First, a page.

Chiapas F.C.

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(Redirected from Jaguares de Chiapas)
Full nameChiapas Fútbol Club
Nickname(s)Los Jaguares
(The Jaguars)
Founded27 June 2002; 21 years ago (2002-06-27)
Dissolved8 June 2017; 6 years ago (2017-06-08)
GroundEstadio Víctor Manuel Reyna

Chiapas Fútbol Club, commonly known as Jaguares de Chiapas, was a football club based in Tuxtla Gutiérrez, Mexico, that played in the Mexican football league system Liga MX. The team played their home matches at the Estadio Víctor Manuel Reyna.


Jaguares de Chiapas[edit]

The club in its Chiapas reincarnation was "founded" on 27 June 2002.[1] They played their first game on 3 August against Tigres de la UANL, losing 3–1, with Lucio Filomeno scoring the club's first ever goal. The club's first win came on 25 August, a 1–0 win over San Luis.[2] They finished the Apertura 2002, with a record of three wins, seven draws, and nine defeats. In the Clausura 2005 they finished with six wins, four draws, and seven defeats, and the head coach José Luis Trejo was sacked in the middle of the season. The club then named Antonio Mohamed as manager, but poor results meant another change with Fernando Quirarte taking over for the remainder of the season, bringing stability to the team and results improved.[3] They won the Chiapas Cup in 2004 and on 16 July 2005, they won the Chiapas Cup for a second time, by defeating Necaxa at the Victor Manuel Reyna Stadium. In February 2008 Sergio Almaguer was named manager of Chiapas.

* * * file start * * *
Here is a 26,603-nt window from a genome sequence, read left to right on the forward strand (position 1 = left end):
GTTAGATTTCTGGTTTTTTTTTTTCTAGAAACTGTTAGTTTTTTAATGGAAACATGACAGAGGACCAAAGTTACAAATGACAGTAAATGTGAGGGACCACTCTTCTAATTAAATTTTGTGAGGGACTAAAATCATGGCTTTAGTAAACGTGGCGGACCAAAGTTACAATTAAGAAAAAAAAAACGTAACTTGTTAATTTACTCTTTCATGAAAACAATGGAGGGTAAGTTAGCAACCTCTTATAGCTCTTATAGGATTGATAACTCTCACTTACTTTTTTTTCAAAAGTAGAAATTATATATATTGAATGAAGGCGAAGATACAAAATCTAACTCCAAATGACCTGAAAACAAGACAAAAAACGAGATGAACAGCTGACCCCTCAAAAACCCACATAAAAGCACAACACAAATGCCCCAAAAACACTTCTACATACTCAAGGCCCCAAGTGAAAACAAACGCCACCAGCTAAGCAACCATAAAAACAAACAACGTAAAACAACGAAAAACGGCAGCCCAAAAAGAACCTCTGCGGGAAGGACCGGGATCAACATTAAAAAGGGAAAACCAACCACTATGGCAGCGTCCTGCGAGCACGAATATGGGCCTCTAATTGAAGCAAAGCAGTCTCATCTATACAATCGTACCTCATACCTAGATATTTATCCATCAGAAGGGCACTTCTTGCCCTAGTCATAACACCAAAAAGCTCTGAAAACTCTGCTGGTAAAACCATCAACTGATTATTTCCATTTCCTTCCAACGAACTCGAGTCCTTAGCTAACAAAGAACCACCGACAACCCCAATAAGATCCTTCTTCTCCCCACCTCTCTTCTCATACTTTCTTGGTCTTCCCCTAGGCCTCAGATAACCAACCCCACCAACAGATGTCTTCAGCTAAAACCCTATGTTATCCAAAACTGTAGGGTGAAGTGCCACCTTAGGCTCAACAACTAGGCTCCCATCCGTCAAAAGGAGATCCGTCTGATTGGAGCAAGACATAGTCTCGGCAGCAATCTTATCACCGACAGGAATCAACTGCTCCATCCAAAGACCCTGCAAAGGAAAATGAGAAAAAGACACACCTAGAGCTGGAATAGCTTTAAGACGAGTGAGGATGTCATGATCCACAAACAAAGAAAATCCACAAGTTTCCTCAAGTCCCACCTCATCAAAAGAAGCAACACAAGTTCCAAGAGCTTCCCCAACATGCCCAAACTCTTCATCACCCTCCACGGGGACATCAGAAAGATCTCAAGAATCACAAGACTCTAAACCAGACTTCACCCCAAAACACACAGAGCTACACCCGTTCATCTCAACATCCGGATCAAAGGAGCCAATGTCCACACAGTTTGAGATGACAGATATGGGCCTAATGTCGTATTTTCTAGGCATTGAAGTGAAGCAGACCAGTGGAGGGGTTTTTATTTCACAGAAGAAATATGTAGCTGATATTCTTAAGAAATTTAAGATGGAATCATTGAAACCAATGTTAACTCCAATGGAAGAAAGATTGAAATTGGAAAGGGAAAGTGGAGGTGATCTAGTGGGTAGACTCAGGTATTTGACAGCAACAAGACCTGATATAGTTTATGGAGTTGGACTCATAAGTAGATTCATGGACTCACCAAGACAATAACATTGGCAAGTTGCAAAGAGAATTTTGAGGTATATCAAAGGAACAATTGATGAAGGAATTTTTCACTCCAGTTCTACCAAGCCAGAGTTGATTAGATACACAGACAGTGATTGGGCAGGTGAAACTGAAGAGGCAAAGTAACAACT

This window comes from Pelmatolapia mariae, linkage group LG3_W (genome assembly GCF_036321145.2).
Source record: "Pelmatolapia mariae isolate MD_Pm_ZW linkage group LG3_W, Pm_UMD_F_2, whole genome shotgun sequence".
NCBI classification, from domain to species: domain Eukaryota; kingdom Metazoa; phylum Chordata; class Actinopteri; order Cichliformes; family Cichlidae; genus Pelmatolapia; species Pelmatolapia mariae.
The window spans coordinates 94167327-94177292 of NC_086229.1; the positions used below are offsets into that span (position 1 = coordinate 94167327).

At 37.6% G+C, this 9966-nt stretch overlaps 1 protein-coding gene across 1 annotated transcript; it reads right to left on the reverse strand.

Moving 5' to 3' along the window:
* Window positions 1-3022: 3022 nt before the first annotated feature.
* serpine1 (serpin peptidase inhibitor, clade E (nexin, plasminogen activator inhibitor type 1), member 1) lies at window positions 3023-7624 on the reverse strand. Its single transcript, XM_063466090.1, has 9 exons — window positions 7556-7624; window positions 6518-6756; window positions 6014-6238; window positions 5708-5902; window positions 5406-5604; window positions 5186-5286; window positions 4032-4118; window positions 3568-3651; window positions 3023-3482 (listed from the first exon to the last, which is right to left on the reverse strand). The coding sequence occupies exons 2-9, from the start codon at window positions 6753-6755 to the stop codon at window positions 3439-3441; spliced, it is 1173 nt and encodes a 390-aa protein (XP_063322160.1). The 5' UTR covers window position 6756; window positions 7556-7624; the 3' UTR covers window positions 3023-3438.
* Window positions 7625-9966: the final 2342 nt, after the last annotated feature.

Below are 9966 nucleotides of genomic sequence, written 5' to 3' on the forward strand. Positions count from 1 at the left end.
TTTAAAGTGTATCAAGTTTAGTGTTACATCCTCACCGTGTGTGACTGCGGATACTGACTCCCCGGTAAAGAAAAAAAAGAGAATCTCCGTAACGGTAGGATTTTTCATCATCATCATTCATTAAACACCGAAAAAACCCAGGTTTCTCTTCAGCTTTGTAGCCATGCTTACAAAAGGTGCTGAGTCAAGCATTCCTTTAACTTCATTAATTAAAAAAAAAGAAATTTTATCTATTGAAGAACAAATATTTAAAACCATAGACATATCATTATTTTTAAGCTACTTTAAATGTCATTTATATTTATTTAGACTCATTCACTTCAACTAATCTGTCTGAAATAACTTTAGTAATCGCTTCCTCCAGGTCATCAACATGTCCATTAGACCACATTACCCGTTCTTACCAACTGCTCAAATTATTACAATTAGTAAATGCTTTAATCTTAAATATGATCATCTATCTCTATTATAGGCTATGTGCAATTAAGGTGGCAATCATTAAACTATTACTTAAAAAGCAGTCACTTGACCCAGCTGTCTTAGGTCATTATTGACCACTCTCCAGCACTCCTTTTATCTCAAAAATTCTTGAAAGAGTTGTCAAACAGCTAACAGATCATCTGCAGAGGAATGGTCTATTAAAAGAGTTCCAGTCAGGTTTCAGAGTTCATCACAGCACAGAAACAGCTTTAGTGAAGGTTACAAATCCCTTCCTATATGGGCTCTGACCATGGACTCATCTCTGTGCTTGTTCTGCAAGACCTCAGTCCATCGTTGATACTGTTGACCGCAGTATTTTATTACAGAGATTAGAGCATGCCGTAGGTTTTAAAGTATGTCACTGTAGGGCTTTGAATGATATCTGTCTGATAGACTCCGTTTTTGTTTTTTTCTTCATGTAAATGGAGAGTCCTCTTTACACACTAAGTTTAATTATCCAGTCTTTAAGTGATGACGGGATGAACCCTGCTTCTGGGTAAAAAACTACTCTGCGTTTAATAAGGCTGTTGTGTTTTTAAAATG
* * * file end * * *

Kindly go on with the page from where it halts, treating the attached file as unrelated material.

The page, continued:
In the Clausura 2006, under new coach Eduardo de la Torre, the club finished with the second best record over the regular season, and with it a place in the Play-offs, where they lost in the Quarter-finals to Guadalajara.[3]

On May 20, 2013, the club was sold to Grupo Delfines whose majority stake holder Amado Yañez is also owner of Querétaro FC Stating low attendance and lack of sponsorship, the new owner announced he would be moving the team to Querétaro to replace Querétaro FC recently relegated to the second division. The owner added the fans of Querétaro deserved a top division club in their city.[4][5]